The Immune Response Cycle
The immune system is one of the more dynamic and complex systems within the body. It is made up of specialized cells, chemicals and hormones which allow the identification, isolation, and destruction of almost any foreign substance.
A Few Important Terms
- Antigen: any foreign substance or organism that elicits an immune response (sliver, bacteria, virus, etc)
- Antibody: a small protein released by B cells, bind to an antigens in order to draw attention to them and prevent them from binding to anything (such as a cell).
The Cells of Immunity
Before I explain how the immune response works, it's important to understand at least some of the cells involved in it.
- Resident Macrophages: cells which exist all over the body, but each cell patrols a certain area, ingesting foreign particles or dead cells. Highly populated in skin.
- Neutrophils: type of white blood cell which circulates around the body, leaving blood vessels to enter tissue at infected sites, also ingests and destroys foreign particles.
- Natural Killer cell: patrols body for diseased cells (cancer, viruses, intracellular bacteria), injecting toxic chemicals to kill infected cells.
- Dendritic cells: circulate throughout body, ingesting foreign objects and presenting them to T cells in lymph nodes.
- T cells: spend their time in lymph nodes, receiving information about antigens from antigen-presenting cells like B cells and dendritic cells. Organize immune responses by instructing other cells how to react.
- B cells: also spend their time in lymph nodes, sampling antigens which enter the lymph nodes through the lymphatic vessels. Present antigens to T cells, are sole producers of antibodies.
Alright, now that we"ve gotten all that terminology out of the way we can get to the nitty-gritty of the immune response.
There are two divisions of immunity, one which runs all the time (innate) and one which is activated when more serious infections occur (adaptive). Innate immunity involves cells like resident macrophages, neutrophils, natural killer cells, and others. Other parts of innate immunity include things like stomach acid, mucus, and normal flora (harmless bacteria which live all over the body, preventing the colonization of more harmful microorganisms). An example of an innate immune response would be the reaction to a sliver lodged in the skin. The area usually becomes red, warm, and swollen as blood vessels surrounding the sliver become leaky through the process of inflammation. This attracts resident macrophages, neutrophils, and other helpful proteins to the area in an attempt to destroy the invading wood particles.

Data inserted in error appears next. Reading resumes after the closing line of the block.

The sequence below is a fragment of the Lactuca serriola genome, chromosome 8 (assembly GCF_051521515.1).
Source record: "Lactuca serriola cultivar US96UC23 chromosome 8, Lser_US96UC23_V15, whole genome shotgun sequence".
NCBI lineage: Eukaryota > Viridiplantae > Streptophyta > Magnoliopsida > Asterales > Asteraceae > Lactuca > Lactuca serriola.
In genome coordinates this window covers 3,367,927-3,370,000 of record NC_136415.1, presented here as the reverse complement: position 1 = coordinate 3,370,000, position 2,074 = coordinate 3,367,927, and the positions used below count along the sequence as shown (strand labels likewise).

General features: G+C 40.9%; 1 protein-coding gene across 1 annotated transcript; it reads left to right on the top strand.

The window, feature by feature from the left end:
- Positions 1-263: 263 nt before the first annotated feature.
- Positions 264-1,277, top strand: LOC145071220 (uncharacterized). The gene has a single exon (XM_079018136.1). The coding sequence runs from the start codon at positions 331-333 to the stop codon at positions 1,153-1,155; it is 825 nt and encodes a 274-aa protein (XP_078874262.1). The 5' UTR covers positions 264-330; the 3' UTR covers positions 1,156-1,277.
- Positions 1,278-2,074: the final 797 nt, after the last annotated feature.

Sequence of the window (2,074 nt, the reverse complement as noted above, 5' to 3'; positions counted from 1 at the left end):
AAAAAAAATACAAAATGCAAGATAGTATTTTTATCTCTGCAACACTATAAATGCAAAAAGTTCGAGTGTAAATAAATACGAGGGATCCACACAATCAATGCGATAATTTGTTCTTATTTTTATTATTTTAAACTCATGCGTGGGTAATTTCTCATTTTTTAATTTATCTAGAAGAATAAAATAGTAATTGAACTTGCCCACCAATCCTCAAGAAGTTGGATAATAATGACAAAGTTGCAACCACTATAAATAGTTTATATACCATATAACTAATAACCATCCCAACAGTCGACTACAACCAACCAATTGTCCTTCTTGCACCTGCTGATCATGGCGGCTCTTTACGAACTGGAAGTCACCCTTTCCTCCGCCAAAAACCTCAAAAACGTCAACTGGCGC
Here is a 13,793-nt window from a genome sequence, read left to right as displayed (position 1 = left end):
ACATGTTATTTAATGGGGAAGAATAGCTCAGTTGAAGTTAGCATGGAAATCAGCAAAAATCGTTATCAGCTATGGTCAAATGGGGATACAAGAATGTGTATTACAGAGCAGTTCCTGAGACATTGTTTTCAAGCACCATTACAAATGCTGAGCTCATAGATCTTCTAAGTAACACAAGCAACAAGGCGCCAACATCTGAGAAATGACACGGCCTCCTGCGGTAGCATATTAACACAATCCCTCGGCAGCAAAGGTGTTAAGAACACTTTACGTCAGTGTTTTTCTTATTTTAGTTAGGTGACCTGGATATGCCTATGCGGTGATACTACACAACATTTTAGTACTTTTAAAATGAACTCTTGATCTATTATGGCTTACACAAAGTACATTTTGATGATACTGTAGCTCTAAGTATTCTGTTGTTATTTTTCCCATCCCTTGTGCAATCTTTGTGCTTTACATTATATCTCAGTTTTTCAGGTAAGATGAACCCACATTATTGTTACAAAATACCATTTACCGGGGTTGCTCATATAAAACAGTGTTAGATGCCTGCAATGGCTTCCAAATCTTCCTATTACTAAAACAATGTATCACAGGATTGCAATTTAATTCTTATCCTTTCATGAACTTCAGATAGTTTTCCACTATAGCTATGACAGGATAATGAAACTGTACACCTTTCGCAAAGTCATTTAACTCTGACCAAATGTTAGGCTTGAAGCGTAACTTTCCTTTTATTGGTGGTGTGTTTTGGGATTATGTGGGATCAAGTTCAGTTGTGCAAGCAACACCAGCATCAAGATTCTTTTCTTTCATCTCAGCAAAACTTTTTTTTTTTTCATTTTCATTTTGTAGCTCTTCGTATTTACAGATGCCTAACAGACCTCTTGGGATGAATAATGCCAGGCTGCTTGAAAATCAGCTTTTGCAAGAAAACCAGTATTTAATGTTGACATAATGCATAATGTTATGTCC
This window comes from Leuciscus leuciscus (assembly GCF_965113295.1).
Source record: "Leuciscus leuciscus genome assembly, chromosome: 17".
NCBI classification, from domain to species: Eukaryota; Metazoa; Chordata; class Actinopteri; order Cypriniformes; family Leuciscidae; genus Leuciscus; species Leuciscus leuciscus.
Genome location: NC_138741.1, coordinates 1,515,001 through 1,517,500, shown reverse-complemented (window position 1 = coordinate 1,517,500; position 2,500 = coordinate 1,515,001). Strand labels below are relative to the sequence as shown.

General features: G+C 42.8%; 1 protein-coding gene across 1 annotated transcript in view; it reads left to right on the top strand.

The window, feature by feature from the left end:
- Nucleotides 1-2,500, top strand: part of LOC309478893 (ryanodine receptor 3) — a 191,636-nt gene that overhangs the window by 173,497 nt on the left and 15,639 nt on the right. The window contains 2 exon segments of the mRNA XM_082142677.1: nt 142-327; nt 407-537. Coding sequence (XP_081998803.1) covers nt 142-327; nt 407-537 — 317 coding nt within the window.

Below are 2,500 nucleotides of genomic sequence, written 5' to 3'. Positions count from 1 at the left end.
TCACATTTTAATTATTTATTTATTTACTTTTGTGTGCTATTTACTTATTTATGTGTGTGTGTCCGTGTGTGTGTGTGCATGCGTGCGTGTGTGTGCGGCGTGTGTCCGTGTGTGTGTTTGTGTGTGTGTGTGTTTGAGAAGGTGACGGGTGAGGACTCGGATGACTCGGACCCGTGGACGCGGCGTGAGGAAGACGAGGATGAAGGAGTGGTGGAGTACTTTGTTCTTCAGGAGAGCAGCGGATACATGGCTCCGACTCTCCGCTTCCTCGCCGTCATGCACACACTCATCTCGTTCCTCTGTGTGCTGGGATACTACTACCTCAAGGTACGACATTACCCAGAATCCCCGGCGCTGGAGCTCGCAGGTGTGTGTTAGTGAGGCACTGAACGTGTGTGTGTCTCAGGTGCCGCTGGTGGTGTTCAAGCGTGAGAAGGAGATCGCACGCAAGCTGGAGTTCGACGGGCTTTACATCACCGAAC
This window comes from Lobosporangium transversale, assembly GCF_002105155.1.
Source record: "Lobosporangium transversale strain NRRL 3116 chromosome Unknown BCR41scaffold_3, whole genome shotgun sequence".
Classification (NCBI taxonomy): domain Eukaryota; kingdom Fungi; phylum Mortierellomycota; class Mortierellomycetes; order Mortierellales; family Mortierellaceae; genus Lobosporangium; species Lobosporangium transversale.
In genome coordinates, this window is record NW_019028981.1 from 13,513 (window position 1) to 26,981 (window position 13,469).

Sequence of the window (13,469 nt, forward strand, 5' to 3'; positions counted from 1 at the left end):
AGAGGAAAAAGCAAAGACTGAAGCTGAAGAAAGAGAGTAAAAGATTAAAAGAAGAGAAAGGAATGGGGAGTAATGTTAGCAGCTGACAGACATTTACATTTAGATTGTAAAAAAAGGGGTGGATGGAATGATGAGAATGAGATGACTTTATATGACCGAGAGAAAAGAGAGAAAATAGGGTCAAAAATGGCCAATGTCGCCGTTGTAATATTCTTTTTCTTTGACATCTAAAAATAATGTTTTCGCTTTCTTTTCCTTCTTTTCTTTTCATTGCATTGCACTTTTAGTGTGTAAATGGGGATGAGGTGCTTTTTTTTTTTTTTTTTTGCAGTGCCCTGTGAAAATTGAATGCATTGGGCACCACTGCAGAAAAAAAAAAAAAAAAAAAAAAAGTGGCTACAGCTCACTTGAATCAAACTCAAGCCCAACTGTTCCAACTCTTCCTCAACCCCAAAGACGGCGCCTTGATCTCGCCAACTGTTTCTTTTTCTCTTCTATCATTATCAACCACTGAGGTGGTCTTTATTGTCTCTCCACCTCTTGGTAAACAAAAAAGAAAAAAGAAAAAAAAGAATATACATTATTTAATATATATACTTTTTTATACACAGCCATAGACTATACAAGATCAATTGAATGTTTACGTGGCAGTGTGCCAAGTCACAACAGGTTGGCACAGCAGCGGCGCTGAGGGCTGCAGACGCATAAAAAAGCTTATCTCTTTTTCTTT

This form of immunity is needed when innate responses aren't enough. Viruses often cause adaptive immunity to respond. A dendritic cell patrolling the mucus membranes of the nose could come upon a virus particle, ingest it, and then travel through the blood to a lymph node. The dendritic cell would then present the digested virus to a T cell. When a T cell recognizes the virus, it instructs a B cell to produce antibodies against it. The B cell will then make multiple copies of itself, most of which will release antibodies which circulate through the blood, targeting the infecting virus. Some of the copied B cells will become memory B cells, which remain relatively inactive but can live nearly as long as the body. If the body ever encounters that virus again, memory B cells will be around the recognize it, allowing the virus to be surrounded and destroyed before it has a chance to cause harm. This memory is the key to adaptive immunity. All of this specialized activity requires a lot of energy, which explains why you feel wiped out when you get sick. Keeping the immune system strong requires proper nutrition, minimal stress, and plenty of sleep.